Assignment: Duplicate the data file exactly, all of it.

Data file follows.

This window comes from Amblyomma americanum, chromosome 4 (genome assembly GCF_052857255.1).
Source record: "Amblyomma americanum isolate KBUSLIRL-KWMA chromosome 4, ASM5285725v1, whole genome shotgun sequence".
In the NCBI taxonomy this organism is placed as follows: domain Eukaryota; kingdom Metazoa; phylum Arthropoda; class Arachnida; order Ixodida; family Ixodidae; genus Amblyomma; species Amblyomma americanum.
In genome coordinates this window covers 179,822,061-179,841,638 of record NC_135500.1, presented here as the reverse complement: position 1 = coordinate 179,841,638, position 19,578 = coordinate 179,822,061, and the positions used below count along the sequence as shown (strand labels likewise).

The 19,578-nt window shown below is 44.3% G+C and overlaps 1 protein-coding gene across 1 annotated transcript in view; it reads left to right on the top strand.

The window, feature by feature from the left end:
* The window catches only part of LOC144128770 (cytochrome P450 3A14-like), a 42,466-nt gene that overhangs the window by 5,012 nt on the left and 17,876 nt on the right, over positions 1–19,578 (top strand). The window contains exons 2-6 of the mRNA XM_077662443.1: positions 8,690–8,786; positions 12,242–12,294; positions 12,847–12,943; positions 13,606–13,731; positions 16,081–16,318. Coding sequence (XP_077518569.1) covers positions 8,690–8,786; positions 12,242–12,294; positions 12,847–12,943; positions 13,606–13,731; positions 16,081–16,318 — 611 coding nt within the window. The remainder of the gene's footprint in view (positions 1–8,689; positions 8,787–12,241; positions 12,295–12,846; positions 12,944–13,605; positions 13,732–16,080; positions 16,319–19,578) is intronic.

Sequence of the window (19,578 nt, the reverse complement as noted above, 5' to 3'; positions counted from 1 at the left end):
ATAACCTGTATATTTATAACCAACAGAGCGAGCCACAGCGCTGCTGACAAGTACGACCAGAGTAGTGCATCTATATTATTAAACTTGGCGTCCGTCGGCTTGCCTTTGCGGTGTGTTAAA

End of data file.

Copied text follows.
This window comes from Amblyomma americanum, chromosome 4 (genome assembly GCF_052857255.1).
Source record: "Amblyomma americanum isolate KBUSLIRL-KWMA chromosome 4, ASM5285725v1, whole genome shotgun sequence".
In the NCBI taxonomy this organism is placed as follows: domain Eukaryota; kingdom Metazoa; phylum Arthropoda; class Arachnida; order Ixodida; family Ixodidae; genus Amblyomma; species Amblyomma americanum.
In genome coordinates this window covers 179,822,061-179,841,638 of record NC_135500.1, presented here as the reverse complement: position 1 = coordinate 179,841,638, position 19,578 = coordinate 179,822,061, and the positions used below count along the sequence as shown (strand labels likewise).

The 19,578-nt window shown below is 44.3% G+C and overlaps 1 protein-coding gene across 1 annotated transcript in view; it reads left to right on the top strand.

The window, feature by feature from the left end:
* The window catches only part of LOC144128770 (cytochrome P450 3A14-like), a 42,466-nt gene that overhangs the window by 5,012 nt on the left and 17,876 nt on the right, over positions 1–19,578 (top strand). The window contains exons 2-6 of the mRNA XM_077662443.1: positions 8,690–8,786; positions 12,242–12,294; positions 12,847–12,943; positions 13,606–13,731; positions 16,081–16,318. Coding sequence (XP_077518569.1) covers positions 8,690–8,786; positions 12,242–12,294; positions 12,847–12,943; positions 13,606–13,731; positions 16,081–16,318 — 611 coding nt within the window. The remainder of the gene's footprint in view (positions 1–8,689; positions 8,787–12,241; positions 12,295–12,846; positions 12,944–13,605; positions 13,732–16,080; positions 16,319–19,578) is intronic.

Sequence of the window (19,578 nt, the reverse complement as noted above, 5' to 3'; positions counted from 1 at the left end):
ATAACCTGTATATTTATAACCAACAGAGCGAGCCACAGCGCTGCTGACAAGTACGACCAGAGTAGTGCATCTATATTATTAAACTTGGCGTCCGTCGGCTTGCCTTTGCGGTGTGTTAAA